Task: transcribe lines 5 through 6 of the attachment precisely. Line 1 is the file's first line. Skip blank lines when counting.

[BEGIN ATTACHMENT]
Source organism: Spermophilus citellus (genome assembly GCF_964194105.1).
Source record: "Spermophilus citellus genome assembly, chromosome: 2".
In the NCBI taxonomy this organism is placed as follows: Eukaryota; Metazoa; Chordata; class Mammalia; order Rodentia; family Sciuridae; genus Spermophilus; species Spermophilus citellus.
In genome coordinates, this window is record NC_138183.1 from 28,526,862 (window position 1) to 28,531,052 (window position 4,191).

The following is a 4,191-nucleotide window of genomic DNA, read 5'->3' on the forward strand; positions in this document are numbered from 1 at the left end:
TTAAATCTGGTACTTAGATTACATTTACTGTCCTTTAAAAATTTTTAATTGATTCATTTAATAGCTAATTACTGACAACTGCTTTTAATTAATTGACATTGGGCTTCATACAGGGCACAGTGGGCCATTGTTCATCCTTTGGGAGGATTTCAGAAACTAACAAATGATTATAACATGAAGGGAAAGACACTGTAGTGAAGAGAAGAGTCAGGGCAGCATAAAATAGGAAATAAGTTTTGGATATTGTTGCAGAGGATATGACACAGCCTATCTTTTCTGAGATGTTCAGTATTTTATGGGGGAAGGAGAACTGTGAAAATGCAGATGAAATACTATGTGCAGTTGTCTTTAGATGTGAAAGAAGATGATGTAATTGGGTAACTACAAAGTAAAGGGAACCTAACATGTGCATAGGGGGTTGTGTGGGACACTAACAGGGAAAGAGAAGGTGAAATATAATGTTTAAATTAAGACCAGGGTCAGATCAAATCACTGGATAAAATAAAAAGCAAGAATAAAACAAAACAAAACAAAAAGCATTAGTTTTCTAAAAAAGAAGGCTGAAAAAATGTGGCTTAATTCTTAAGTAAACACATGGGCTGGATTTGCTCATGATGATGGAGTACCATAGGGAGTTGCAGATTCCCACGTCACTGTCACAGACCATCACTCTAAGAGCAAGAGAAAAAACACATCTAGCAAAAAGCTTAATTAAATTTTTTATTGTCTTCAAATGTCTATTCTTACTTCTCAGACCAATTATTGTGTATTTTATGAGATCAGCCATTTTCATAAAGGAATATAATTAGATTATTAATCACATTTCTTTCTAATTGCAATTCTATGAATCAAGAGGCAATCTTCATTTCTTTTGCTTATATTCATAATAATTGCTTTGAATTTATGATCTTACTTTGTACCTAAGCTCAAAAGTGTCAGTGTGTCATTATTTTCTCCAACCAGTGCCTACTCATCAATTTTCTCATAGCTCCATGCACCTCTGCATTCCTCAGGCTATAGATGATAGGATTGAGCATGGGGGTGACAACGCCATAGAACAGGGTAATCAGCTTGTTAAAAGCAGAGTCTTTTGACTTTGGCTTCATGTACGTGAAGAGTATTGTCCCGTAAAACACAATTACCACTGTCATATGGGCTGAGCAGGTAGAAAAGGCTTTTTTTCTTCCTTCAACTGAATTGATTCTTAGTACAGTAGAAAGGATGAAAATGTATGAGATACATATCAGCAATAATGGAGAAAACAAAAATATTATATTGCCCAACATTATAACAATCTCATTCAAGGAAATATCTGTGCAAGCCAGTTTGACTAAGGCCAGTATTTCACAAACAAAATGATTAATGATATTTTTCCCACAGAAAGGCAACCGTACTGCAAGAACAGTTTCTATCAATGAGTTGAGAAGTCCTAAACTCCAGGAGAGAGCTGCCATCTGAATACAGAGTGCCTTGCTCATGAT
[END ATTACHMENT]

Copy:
The following is a 4,191-nucleotide window of genomic DNA, read 5'->3' on the forward strand; positions in this document are numbered from 1 at the left end:
TTAAATCTGGTACTTAGATTACATTTACTGTCCTTTAAAAATTTTTAATTGATTCATTTAATAGCTAATTACTGACAACTGCTTTTAATTAATTGACATTGGGCTTCATACAGGGCACAGTGGGCCATTGTTCATCCTTTGGGAGGATTTCAGAAACTAACAAATGATTATAACATGAAGGGAAAGACACTGTAGTGAAGAGAAGAGTCAGGGCAGCATAAAATAGGAAATAAGTTTTGGATATTGTTGCAGAGGATATGACACAGCCTATCTTTTCTGAGATGTTCAGTATTTTATGGGGGAAGGAGAACTGTGAAAATGCAGATGAAATACTATGTGCAGTTGTCTTTAGATGTGAAAGAAGATGATGTAATTGGGTAACTACAAAGTAAAGGGAACCTAACATGTGCATAGGGGGTTGTGTGGGACACTAACAGGGAAAGAGAAGGTGAAATATAATGTTTAAATTAAGACCAGGGTCAGATCAAATCACTGGATAAAATAAAAAGCAAGAATAAAACAAAACAAAACAAAAAGCATTAGTTTTCTAAAAAAGAAGGCTGAAAAAATGTGGCTTAATTCTTAAGTAAACACATGGGCTGGATTTGCTCATGATGATGGAGTACCATAGGGAGTTGCAGATTCCCACGTCACTGTCACAGACCATCACTCTAAGAGCAAGAGAAAAAACACATCTAGCAAAAAGCTTAATTAAATTTTTTATTGTCTTCAAATGTCTATTCTTACTTCTCAGACCAATTATTGTGTATTTTATGAGATCAGCCATTTTCATAAAGGAATATAATTAGATTATTAATCACATTTCTTTCTAATTGCAATTCTATGAATCAAGAGGCAATCTTCATTTCTTTTGCTTATATTCATAATAATTGCTTTGAATTTATGATCTTACTTTGTACCTAAGCTCAAAAGTGTCAGTGTGTCATTATTTTCTCCAACCAGTGCCTACTCATCAATTTTCTCATAGCTCCATGCACCTCTGCATTCCTCAGGCTATAGATGATAGGATTGAGCATGGGGGTGACAACGCCATAGAACAGGGTAATCAGCTTGTTAAAAGCAGAGTCTTTTGACTTTGGCTTCATGTACGTGAAGAGTATTGTCCCGTAAAACACAATTACCACTGTCATATGGGCTGAGCAGGTAGAAAAGGCTTTTTTTCTTCCTTCAACTGAATTGATTCTTAGTACAGTAGAAAGGATGAAAATGTATGAGATACATATCAGCAATAATGGAGAAAACAAAAATATTATATTGCCCAACATTATAACAATCTCATTCAAGGAAATATCTGTGCAAGCCAGTTTGACTAAGGCCAGTATTTCACAAACAAAATGATTAATGATATTTTTCCCACAGAAAGGCAACCGTACTGCAAGAACAGTTTCTATCAATGAGTTGAGAAGTCCTAAACTCCAGGAGAGAGCTGCCATCTGAATACAGAGTGCCTTGCTCATGAT